Review by Tulis McCall
26 Jan 2010
A Star is born. That was the main thought running through my head. “Oh. A star is being born.” The quite extraordinary Nina Arianda gives a performance that should knock her career into the stratosphere.
This play with the horrible title, Venus In Fur, is part comedy, part satire, part psychological suspense. After a dull day in Auditionville, Thomas (Wes Bentley) the author of Venus In Fur, is despondent and about to head home. Into his office blasts the lovely Vanda (Nina Arianda) who is brimming with New York chutzpa, drive and desperation. She is hurtling so fast that she hardly notices herself being rejected as completely wrong for the part for which she is auditioning. Vanda’s velocity combined with force of will eventually overcome our author who, after watching several hilarious stumbles and glitches, reluctantly agrees to hear Vanda read.
Of course, when she reads she is spot on. No surprise to us after the lead-in.
What does come as a surprise is the way the play unravels and the characters with it. A charming audition spins its way into something that is sexual, sinister and seductive. From the beginning of the audition these two people are engaged in the text and with each other. It is as though each of them holds one end of a rope and has been directed to keep hold no matter what. Time passes, and instead of ending the audition, they drag it out, and out, and out. As they drag it out Vanda digs into Thomas’s personal life and leaves a trail of questions in her wake. Who is Vanda really? Why does she show up? What does she want?
All fairly important questions in dramatic structure, none of which are answered. An enormous oops. David Ives is content with raising questions and creating subplots with no attention to resolution in any form. As a matter of fact, the play ends with such an abrupt bang, which is also how it begins, that we are left stunned. As if a door had been slammed in our collective faces. As if the last pages of the script were lost on a subway and nobody found out until too late so they just said, “Okay, let’s end it here with a blackout.” A disappointing choice that leaves the audience in wonder – and not the good kind.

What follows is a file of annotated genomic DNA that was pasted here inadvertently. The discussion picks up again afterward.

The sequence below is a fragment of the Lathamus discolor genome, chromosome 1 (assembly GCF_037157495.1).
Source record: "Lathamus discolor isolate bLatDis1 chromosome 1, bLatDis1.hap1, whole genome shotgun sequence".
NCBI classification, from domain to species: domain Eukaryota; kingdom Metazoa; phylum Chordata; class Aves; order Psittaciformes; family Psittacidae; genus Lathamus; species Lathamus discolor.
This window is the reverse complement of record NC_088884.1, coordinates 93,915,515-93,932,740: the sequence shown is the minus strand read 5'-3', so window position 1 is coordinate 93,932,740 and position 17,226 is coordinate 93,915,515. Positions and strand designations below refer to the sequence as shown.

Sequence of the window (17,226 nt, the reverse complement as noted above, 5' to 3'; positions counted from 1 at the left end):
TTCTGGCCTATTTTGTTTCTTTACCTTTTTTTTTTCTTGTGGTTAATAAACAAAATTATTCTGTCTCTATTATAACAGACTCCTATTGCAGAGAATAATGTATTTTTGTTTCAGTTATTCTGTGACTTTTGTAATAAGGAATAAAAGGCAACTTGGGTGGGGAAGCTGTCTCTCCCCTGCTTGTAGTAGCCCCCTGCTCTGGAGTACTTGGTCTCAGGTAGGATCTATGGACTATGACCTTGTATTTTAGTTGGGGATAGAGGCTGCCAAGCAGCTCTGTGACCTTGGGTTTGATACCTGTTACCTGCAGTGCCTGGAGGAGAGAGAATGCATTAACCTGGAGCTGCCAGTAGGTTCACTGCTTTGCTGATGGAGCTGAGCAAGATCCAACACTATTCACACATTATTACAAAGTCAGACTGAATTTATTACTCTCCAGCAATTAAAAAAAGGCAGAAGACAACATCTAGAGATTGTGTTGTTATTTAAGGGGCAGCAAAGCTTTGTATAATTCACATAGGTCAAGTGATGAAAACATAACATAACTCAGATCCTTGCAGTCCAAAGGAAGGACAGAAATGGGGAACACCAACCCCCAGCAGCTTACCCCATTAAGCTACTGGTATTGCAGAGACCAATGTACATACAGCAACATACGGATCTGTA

In spite of the mighty holes in the plot, Arianda spins out her part like a coloratura. She shifts from being awkward to beautiful, from desperate to delightful, from funny to frightening like a sorceress. The same cannot be said for her partner. As it is , Bentley is mildly interesting, but opposite Ariana mildly interesting doesn’t cut it. Would that a more competent actor could have been cast so that the sparks that fly would have had more color.
No matter. In this case the play’s not the thing wherein you will catch all that much. It is the place, however, where this wonderful actor dwells – and that is a very big deal. If you want to see a young woman who has worked hard and knows her craft – get thee to Venus, pronto.
What the popular press said...
"90 minutes of good, kinky fun."
Charles Isherwood for New York Times
"Remember the name — Nina Arianda. In "Venus in Fur," she proves herself to be a comic goddess." & "though filled with zingers, gets repetitive midway and leads to a lame conclusion."
Joe Dziemianowicz for New York Daily News
"It's exciting, but a challenge: Only masterful actors at the top of their game could keep it all together - .. the ones here struggle to keep up.
Elisabeth Vincentelli for New York Post
"Devastatingly surreal examination of sex and power."
David Sheward for Back Stage
Jennifer Farrar for Associated Press
"Take(s) all the fun out of sexual power games in "Venus in Fur" by talking the subject to death."
Marilyn Stasio for Variety
External links to full reviews from popular press...